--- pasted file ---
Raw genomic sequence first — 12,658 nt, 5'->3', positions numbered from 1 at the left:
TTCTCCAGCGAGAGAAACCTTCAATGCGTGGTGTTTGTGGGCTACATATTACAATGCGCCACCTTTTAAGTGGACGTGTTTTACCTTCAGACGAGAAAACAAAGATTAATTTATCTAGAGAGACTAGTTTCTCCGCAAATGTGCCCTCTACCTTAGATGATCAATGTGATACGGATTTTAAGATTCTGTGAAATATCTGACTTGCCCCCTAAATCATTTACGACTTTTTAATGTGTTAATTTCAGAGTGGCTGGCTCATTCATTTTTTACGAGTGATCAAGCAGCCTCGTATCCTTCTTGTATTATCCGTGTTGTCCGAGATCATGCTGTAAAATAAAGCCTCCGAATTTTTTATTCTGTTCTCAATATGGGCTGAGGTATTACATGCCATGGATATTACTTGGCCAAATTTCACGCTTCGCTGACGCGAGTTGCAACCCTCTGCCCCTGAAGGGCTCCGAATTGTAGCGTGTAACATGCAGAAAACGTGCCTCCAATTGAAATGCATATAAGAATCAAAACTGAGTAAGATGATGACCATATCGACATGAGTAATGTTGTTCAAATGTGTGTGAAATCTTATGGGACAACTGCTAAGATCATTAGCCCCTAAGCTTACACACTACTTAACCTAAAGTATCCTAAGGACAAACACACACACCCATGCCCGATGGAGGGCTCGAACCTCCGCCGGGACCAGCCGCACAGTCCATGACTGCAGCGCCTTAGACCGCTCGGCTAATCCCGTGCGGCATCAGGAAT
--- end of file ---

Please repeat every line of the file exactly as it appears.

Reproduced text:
Raw genomic sequence first — 12,658 nt, 5'->3', positions numbered from 1 at the left:
TTCTCCAGCGAGAGAAACCTTCAATGCGTGGTGTTTGTGGGCTACATATTACAATGCGCCACCTTTTAAGTGGACGTGTTTTACCTTCAGACGAGAAAACAAAGATTAATTTATCTAGAGAGACTAGTTTCTCCGCAAATGTGCCCTCTACCTTAGATGATCAATGTGATACGGATTTTAAGATTCTGTGAAATATCTGACTTGCCCCCTAAATCATTTACGACTTTTTAATGTGTTAATTTCAGAGTGGCTGGCTCATTCATTTTTTACGAGTGATCAAGCAGCCTCGTATCCTTCTTGTATTATCCGTGTTGTCCGAGATCATGCTGTAAAATAAAGCCTCCGAATTTTTTATTCTGTTCTCAATATGGGCTGAGGTATTACATGCCATGGATATTACTTGGCCAAATTTCACGCTTCGCTGACGCGAGTTGCAACCCTCTGCCCCTGAAGGGCTCCGAATTGTAGCGTGTAACATGCAGAAAACGTGCCTCCAATTGAAATGCATATAAGAATCAAAACTGAGTAAGATGATGACCATATCGACATGAGTAATGTTGTTCAAATGTGTGTGAAATCTTATGGGACAACTGCTAAGATCATTAGCCCCTAAGCTTACACACTACTTAACCTAAAGTATCCTAAGGACAAACACACACACCCATGCCCGATGGAGGGCTCGAACCTCCGCCGGGACCAGCCGCACAGTCCATGACTGCAGCGCCTTAGACCGCTCGGCTAATCCCGTGCGGCATCAGGAAT